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July 13, 2015

Options widen for decentralized solar

The opportunities to enjoy the benefits of solar power expanded last week when the Obama administration announced a plan to install 300 MW of solar on public housing and plow $520 million of public and private funds into community solar projects, which would be shared by nearby residents or businesses. Analysts estimate that half of Americans cannot install solar on their own roofs because they either rent, live in multi-unit buildings, or lack a suitable site. Market research firm GTM predicts a near-tripling of community solar installations in the US this year, and the Tucson, AZ, utility is proposing to develop community solar arrays and sell the power to its customers.

Carbon Tracker: $283 billion in LNG plants unneeded

More than a quarter-trillion dollars in planned liquefied natural gas projects will be unnecessary if the world is to keep global warming below 2 degrees Celsius, according to a new analysis by the Carbon Tracker Initiative. The high cost of LNG projects makes those the projects more likely to be economically stranded than conventional gas. Meanwhile, peer-reviewed research sponsored by the Environmental Defense Fund demonstrates that natural gas operations release 50 percent more methane—a potent greenhouse gas—than previously reported. By tracking levels of ethane, emitted by drilled gas but not landfills, the studies were able to pin over 70 percent of the methane on fossil fuels. 

Dossier shows how oil firms sowed climate doubt

Top oil companies accepted the realities of climate science in their internal deliberations decades ago, even while outwardly denying the link between carbon pollution and global warming, according to a dossier released last week by the Union of Concerned Scientists. Their refusal to concede that the use of their product endangers the public reminds Sen. Sheldon Whitehouse (D-RI) of the tobacco executives of yesteryear who denied the relationship between smoking and lung disease. Although most Republicans toe that line, one GOP senator’s embrace of clean energy as a way to solve the climate challenge has earned her hefty contributions from a North Carolina entrepreneur.

Local governments important for climate action

Twenty-two regional governments in the Americas called for GHG emission targets, carbon pricing, and national action on climate, while mayors of over 250 cities demanded that climate education be taught in national high schools in an effort to counter climate-change denialism. Low-carbon cities represent a $17 trillion economic opportunity, according to a Global Commission on the Economy and Climate report that offers 10 climate-smart measures—led by energy efficiency—that would boost local economies and achieve 96 percent of the GHG emission reductions needed by 2030 to keep the Earth from warming beyond 2 degrees Celsius.

Shell’s polar Pequod faces hull damage, permit woes

Shell’s pursuit of the white whale of Arctic oil hit a literal snag last week, when the icebreaker Fennica suffered a three-foot gash in its hull while leaving Dutch Harbor, AK. The incident—which may have been caused by a shortcut on the shallow side of Hog Islandsent the icebreaker to Portland for repairs, but Shell insists it will steam ahead in its hunt for crude beneath the Chukchi Sea. A federal decision late last month will hold Shell to drilling just one well at a time in its multi-billion-dollar exploration effort, which even The Wall Street Journal said is marked by “huge risks.”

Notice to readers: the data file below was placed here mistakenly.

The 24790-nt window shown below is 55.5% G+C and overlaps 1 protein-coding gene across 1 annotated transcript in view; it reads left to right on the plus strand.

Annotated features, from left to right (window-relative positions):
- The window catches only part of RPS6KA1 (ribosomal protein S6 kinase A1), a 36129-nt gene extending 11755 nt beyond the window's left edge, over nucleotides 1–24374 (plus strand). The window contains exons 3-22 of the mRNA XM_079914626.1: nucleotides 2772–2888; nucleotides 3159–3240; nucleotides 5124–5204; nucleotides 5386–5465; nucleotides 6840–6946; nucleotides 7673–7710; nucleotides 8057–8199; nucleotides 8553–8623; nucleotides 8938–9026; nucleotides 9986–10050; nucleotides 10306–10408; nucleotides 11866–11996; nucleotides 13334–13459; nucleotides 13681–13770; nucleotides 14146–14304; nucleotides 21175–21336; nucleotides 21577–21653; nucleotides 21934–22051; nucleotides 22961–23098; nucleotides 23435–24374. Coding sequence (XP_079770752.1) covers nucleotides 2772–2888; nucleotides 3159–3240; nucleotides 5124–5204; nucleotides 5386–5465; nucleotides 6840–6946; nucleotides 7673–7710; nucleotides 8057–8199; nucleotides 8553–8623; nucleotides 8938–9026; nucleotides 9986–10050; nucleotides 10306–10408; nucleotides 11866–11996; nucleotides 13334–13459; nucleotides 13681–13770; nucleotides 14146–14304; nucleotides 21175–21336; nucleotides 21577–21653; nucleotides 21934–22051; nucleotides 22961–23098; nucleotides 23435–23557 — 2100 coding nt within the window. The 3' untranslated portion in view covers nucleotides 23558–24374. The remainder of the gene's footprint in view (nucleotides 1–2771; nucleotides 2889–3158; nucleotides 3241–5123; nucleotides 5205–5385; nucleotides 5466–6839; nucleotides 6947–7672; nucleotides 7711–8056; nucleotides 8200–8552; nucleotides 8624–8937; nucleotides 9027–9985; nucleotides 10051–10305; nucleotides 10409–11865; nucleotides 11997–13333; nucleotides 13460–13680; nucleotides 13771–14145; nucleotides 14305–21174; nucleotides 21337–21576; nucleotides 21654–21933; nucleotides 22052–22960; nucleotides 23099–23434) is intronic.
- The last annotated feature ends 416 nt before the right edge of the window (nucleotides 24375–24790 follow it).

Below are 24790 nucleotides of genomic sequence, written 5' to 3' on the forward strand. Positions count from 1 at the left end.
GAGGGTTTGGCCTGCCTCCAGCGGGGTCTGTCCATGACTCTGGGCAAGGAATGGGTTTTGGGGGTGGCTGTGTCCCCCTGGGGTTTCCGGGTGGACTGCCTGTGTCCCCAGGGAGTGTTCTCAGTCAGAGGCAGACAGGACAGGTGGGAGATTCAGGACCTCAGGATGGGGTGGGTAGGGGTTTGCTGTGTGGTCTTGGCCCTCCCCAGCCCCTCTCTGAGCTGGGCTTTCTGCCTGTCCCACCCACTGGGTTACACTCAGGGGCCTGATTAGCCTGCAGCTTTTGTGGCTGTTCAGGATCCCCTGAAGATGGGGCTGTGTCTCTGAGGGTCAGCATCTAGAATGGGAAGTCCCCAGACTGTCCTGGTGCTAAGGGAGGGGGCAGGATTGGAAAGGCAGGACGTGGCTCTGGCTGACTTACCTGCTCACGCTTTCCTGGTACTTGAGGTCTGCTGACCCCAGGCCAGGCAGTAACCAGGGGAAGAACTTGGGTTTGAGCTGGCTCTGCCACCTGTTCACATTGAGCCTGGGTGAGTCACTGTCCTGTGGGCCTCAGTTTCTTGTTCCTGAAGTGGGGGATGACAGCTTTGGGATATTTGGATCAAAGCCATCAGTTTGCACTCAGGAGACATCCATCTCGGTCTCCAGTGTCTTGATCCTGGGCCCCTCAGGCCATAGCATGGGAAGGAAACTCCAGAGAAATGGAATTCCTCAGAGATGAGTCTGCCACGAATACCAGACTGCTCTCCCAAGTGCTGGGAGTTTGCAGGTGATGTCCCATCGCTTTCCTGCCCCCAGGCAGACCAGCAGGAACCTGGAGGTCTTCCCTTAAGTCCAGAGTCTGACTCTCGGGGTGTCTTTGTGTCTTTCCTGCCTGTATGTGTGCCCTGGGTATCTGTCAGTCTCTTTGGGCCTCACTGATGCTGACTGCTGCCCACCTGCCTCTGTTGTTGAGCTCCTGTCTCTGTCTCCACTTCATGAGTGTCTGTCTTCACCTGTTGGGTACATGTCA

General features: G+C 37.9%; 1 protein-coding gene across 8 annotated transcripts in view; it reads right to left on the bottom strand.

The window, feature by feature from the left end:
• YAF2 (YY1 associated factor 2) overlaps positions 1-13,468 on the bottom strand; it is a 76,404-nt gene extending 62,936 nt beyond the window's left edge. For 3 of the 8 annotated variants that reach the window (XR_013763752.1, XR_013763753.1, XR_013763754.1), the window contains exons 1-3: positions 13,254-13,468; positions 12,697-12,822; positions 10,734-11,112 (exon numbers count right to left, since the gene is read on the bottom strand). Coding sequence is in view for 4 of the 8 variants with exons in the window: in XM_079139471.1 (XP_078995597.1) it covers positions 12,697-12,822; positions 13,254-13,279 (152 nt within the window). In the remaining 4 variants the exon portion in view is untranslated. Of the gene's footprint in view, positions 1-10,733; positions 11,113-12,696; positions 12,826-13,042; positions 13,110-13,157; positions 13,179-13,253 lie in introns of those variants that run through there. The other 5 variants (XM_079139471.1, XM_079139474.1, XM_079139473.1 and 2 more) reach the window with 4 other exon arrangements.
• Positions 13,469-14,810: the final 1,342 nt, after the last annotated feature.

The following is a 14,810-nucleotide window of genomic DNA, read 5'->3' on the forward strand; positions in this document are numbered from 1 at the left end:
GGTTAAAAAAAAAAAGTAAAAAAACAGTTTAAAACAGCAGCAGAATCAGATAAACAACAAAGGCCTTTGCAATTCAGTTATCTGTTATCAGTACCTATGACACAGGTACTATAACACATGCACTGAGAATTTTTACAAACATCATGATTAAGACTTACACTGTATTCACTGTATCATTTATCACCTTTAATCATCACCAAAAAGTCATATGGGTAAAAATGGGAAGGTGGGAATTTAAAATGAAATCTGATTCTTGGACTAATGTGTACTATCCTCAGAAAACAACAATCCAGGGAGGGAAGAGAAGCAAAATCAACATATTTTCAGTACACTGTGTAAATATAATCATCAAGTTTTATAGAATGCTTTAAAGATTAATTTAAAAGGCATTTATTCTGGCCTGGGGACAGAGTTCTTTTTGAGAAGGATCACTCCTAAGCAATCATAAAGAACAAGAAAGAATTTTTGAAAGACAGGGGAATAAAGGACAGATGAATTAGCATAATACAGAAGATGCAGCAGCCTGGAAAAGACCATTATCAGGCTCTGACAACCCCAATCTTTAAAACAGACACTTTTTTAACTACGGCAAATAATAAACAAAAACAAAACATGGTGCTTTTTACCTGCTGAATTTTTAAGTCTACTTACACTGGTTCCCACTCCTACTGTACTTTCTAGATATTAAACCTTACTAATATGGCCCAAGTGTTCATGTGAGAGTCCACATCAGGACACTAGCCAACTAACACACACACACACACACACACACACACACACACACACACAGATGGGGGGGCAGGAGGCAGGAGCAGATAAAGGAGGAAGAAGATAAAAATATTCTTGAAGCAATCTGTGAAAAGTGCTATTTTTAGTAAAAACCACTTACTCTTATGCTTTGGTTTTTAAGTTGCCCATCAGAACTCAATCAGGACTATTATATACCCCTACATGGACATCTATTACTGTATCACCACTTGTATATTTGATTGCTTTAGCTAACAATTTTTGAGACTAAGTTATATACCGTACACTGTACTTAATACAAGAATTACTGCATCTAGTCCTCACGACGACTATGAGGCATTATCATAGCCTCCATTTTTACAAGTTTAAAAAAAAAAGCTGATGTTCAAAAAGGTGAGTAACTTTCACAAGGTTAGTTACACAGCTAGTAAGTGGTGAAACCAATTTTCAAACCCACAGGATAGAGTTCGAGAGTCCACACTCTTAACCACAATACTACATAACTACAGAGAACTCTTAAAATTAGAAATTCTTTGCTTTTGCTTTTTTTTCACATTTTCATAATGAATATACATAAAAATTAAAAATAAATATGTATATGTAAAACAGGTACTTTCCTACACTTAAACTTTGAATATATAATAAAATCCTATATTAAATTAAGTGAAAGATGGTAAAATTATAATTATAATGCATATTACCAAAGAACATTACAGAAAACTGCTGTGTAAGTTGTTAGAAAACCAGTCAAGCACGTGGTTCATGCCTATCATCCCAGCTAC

Coping with a world of fire and less ice

As skies from Washington to Minnesota darkened last week under smoke from wildfires in British Columbia, Alberta, and Saskatchewan, observers of the Alaskan interior warned that the 3 million acres scorched there this year have lost their insulating duff layer, promoting the melting of underground permafrost, which in turn will release climate-warming CO2. The warming Earth has constricted the range of bumblebees, suggests a new paper in Science, and may lead to sea levels comparable to those 3 million years ago, when they were 20 feet higher than today. Climatologists closest to these difficult tidings have a variety of coping mechanisms, according to research published in Esquire. 

Electrify this!

Electric planes notched another milestone last week, when a two-seater flew across the English Channel on battery power for the first time. The 31-mile crossing followed the route first traversed in 1909 by a gasoline-powered aircraft. A competing plane made the crossing 12 hours earlier, although it required a tow to get airborne. While the Solar Impulse II was grounded in Hawaii last week for repairs to its over-heated batteries following a five-day flight from Japan, BMW rolled out a fully electric 18-wheel truck, which it will put to work hauling auto parts across Munich in short-haul trips that stay well within its 62-mile range. 

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Author Bio

Seth Zuckerman

former Editor, ClimateCast, Climate Solutions

For over 20 years, Seth has covered issues of natural resources and the environment as a freelance journalist for numerous publications, including The Nation, Sierra, Orion, Newsweek, and the Christian Science Monitor.  He is the co-editor and co-author of Salmon Nation: People, Fish, and Our Common Home (Ecotrust, 1999) and author of Saving Our Ancient Forests (Living Planet Press, 1991). He taught environmental journalism for two semesters at Brown University and directed the forestry programs of northern California’s Mattole Restoration Council from 2006 to 2011. Seth’s work with Climate Solutions marks a return to his academic roots: he holds an A.B. from Stanford in Energy Studies (1983), and an M.S. from UC Berkeley’s Energy and Resources Group (1990).

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